WCN0720 Archives - West Coast Nut

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Reducing Dust at Almond Harvest

Mallvinder Kahal, operations manager for Kahal Farms in Madera, Calif., said reducing dust at harvest has saved money on labor, decreased wear-and-tear on machinery and reduced harvest passes. (more…)

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Variable Rate Irrigation Pays Off in Water Use Efficiency for New Almond Orchards

It is rare that an almond orchard or a site to be planted to almonds will have just one type of soil. “There will be sand streaks or clay streaks in every site. It is rare to find just one soil zone in a block,” said Bill Loflin, president of Hydratec, a division of Laurel Ag and Water. “Go to Google Earth and look, you can see the sand streaks.” (more…)

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Revisiting Drip Irrigation for New Mexico Pecans

Pecan production in southern New Mexico is growing. Every year, additional acres of new trees can be spotted around Doña Ana County. According to the USDA, New Mexico produces approximately 35% of the total U.S. pecan production, and roughly 70% of that comes from Doña Ana. No other single county in the U.S. produces more pecans. (more…)

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Deer, Rabbits, and Coyotes, Oh My!

Wildlife species are well known for causing damage in nut orchards. Burrowing rodents such as ground squirrels, pocket gophers, and voles are the bane of many growers given the extensive damage they cause to trees, nuts, and irrigation infrastructure. Many bird species directly damage nut crops, and some can damage irrigation systems as well, but how about other terrestrial wildlife? (more…)

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New Requirements to Protect Ag Workers from COVID-19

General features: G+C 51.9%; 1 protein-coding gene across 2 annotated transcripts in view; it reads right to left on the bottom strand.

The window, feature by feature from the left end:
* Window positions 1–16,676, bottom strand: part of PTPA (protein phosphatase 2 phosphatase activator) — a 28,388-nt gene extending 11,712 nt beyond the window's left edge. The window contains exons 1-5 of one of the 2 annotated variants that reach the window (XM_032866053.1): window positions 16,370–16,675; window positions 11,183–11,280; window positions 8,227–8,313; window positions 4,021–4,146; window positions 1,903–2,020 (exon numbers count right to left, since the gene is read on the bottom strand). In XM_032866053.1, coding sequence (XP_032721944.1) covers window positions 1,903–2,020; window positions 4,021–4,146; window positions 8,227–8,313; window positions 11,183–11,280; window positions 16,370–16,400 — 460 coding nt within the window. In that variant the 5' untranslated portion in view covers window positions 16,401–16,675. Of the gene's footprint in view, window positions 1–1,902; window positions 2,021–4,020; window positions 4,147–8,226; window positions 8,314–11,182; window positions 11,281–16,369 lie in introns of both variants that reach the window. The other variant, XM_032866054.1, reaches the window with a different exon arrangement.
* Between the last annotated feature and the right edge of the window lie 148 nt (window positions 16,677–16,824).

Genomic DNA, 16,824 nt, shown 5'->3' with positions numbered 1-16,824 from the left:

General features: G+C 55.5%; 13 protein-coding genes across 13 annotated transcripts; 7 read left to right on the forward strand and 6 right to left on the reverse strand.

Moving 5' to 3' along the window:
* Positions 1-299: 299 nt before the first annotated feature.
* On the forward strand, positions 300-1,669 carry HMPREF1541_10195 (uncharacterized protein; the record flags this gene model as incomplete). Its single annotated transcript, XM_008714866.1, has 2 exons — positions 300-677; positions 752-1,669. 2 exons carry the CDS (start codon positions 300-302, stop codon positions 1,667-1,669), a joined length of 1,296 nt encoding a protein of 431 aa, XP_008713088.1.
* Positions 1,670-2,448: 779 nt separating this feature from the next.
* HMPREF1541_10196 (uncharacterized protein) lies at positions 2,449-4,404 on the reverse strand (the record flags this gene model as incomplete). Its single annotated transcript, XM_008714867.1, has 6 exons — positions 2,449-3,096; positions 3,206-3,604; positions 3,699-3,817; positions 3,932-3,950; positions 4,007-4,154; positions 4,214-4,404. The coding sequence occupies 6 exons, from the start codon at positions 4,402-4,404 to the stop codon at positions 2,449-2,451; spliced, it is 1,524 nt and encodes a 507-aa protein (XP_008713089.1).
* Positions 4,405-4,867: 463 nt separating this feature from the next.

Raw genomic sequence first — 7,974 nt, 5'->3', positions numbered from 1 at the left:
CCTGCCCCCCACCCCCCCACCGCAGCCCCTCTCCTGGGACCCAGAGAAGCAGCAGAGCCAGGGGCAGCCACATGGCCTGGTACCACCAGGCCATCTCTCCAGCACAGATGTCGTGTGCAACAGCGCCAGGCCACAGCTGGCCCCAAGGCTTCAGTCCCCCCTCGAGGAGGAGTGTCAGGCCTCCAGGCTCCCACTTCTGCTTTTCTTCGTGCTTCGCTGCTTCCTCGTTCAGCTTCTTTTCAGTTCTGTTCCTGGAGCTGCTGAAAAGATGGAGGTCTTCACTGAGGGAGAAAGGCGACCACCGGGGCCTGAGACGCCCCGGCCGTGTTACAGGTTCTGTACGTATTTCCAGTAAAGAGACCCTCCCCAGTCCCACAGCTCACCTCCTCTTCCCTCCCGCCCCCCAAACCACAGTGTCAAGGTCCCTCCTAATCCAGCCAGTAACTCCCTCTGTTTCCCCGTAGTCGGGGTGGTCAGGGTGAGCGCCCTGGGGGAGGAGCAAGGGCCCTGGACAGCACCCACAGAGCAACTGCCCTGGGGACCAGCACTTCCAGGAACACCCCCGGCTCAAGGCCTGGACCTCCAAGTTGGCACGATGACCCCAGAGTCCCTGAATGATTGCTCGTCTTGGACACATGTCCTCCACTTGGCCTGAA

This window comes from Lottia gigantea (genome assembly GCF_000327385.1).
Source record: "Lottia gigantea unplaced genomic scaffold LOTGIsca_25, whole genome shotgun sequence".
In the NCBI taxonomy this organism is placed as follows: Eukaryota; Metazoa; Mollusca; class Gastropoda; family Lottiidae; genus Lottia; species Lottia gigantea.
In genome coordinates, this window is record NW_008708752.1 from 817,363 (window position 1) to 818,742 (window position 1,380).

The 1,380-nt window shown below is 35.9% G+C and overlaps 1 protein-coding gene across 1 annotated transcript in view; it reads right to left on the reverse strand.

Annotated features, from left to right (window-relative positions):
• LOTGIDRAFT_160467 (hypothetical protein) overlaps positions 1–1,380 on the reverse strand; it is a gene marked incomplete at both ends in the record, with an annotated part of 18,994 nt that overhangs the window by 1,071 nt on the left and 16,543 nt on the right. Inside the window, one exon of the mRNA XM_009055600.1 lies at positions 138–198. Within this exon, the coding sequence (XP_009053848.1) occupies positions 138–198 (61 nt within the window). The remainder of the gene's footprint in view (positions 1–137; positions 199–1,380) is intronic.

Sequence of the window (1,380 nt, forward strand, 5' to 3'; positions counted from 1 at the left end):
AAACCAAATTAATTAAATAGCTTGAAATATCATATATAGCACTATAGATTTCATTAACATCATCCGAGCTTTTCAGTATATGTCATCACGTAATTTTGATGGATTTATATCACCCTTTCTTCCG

COVID-19 has been devastating. More than 100,000 lives in the United States have been lost and the State of California’s budget has plummeted to more than $54 billion in debt. And in early May, unemployment claims in California exceeded 4 million! But through it all, agriculture in California continued. It continued because it had to. (more…)

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Getting the Most from Applied Phosphorus

I tend to ask a bunch of questions with my growers. It really bothers me when a new farmer client asks me to give them a proposal on a specific budget and I get no other information with the request. (more…)

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Growers and Handlers Prepare for Harvest Amid Pandemic

This year’s almond, pistachio and walnut harvests may look a little different than they have in the past. (more…)

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State of the Northwest Hazelnut Industry

The Oregon hazelnut industry is in the midst of a renaissance. After being on the brink of collapse in the wake of the Eastern Filbert Blight outbreak that decimated orchards from the late 1980s through the 2000s, the industry has battled back and is primed for a new era never seen before. (more…)

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Training and Pruning Basics for Hazelnut Trees

Proper training of young hazelnuts helps build a solid support structure that can stand up to ice, snow and heavy nut crops. Training young hazelnut trees are done in the first four or five winters. Continued pruning of older trees maintains a solid framework, increases production and encourages vigorous new growth. (more…)

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Cover Crops Catching on in Hazelnuts

With its clay soils and hilly terrain, Ioka Farms didn’t think it had much choice but to plant a permanent cover crop in its hazelnut orchards. “We had to have it, because we have this sticky red soil up here in the hills, and if you happen to have a wet year, it is really difficult to pick hazelnuts,” said Doug Duerst, an executive with the Silverton, Ore., farm. “And if we worked everything up and leveled it out, our topsoil would just erode right down to the rocks.”

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New Research Looks at the Impact of Trunk Guards in Hazelnut Orchards

New research at the Oregon State University North Willamette Research and Extension Center in Aurora is evaluating sunburn, trunk growth and other effects of trunk guards in new hazelnut plantings. OSU Extension Orchard Specialist Nik Wiman presented findings from the 2018 trial at the Nut Growers Society Winter Meeting, in Corvallis. (more…)